The seafloor of Fram Strait is a sink for microplastic from the Arctic and North Atlantic Ocean
Working in the Arctic Fram Strait, scientists from the Alfred Wegener Institute, Helmholtz Centre for Polar and Marine Research (AWI) have found microplastic throughout the water column with particularly high concentrations at the ocean floor. Using model-based simulations, they have also found an explanation for this high level of pollution. According to their findings, the two main ocean currents in Fram Strait transport the microscopically small plastic particles into the region between Greenland and Spitsbergen from both the Arctic and the North Atlantic. While passing through the Strait, many particles eventually drift to the seafloor, where they accumulate. The experts report on this phenomenon in a study just released in the esteemed journal Environmental Science & Technology.
Located between the northeast coast of Greenland and the Arctic island of Spitsbergen, Fram Strait is the only deep passage between the Arctic and Atlantic Oceans. In its waters, which reach depths of 5,600 metres, two opposing currents flow right by one another like an underwater highway. In the eastern “lane” the West Spitsbergen Current transports warm water north from the Atlantic, while in the other lane the East Greenland Current moves sea ice and frigid water south from the Arctic. This extraordinary combination of circumstances is most likely the reason why experts from the Alfred Wegener Institute, Helmholtz Centre for Polar and Marine Research (AWI), while collecting water and seafloor samples at the Arctic deep-sea observatory HAUSGARTEN in Fram Strait, detected extremely high quantities of microplastic particles in the sediment, and intermediate levels in the water column in the summer of 2016.
Major quantities of microplastic in the deep sea and near marginal ice zone
“We found the highest concentration of microplastic particles in water at our northernmost sampling spot near the sea-ice edge,” reports AWI biologist and first author Mine Tekman. In the area technically referred to as the marginal ice zone, one cubic metre of surface water contained more than 1,200 microplastic particles, though this hardly came as a surprise to the researchers. “From previous studies we knew that the Arctic sea ice can contain as much as 12,000 microplastic particles per litre of meltwater. When this ice reaches the end of its journey and melts in the northern Fram Strait, it most likely releases its microplastic load into the sea, which would explain the high concentration in the surface waters,” she adds.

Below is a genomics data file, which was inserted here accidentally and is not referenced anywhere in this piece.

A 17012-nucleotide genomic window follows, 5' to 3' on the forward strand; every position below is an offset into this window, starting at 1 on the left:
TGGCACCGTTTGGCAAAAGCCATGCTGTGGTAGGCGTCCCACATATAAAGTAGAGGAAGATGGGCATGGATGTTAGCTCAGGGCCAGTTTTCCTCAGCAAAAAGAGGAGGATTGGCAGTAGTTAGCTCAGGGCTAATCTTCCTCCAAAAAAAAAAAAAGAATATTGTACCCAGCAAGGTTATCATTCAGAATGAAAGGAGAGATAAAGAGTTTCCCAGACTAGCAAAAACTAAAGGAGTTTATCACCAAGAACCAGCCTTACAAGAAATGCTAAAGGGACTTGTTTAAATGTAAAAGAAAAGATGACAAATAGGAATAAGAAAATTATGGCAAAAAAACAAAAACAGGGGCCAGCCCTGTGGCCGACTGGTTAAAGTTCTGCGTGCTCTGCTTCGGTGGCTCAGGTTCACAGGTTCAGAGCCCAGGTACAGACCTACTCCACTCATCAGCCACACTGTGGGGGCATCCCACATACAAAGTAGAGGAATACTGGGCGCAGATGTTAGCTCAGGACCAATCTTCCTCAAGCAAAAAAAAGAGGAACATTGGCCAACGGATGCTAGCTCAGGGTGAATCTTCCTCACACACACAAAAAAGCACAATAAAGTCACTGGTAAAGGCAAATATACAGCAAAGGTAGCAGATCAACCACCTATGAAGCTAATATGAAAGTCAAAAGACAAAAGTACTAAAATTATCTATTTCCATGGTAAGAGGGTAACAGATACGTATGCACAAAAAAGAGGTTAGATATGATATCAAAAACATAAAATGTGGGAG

In contrast, the level of pollution was 16,000 times higher in sediments at the bottom of Fram Strait. The analysis of sediment samples with a Fourier-transform infrared spectrometer (FTIR) revealed up to 13,000 microplastic particles per kilogramme of sediment. “This large quantity of particles and the various types of plastic we found in the sediment confirm that microplastic is continually accumulating on the seafloor of Fram Strait. In other words, the deep sea in this region is a sink for microscopically small plastic particles,” says AWI deep-sea expert and co-author Dr Melanie Bergmann.
Inflows of plastic waste from north and south alike
This view was confirmed by ocean circulation modelling, in which the experts simulated the microplastic particles’ route to Fram Strait. Depending on the particle size, type of plastic, sinking speed and water depth, some particles travelled up to 650 kilometres before coming to rest on the ocean floor. “The results of our model disprove the notion that microplastic particles could rapidly and almost vertically sink to the bottom,” says Melanie Bergmann. In fact, the plastic waste is caught by the ocean currents and can drift for tremendous distances. Especially the aggregation with organic material like algal remains is what causes the particles to sink from the surface through the water column to the seafloor.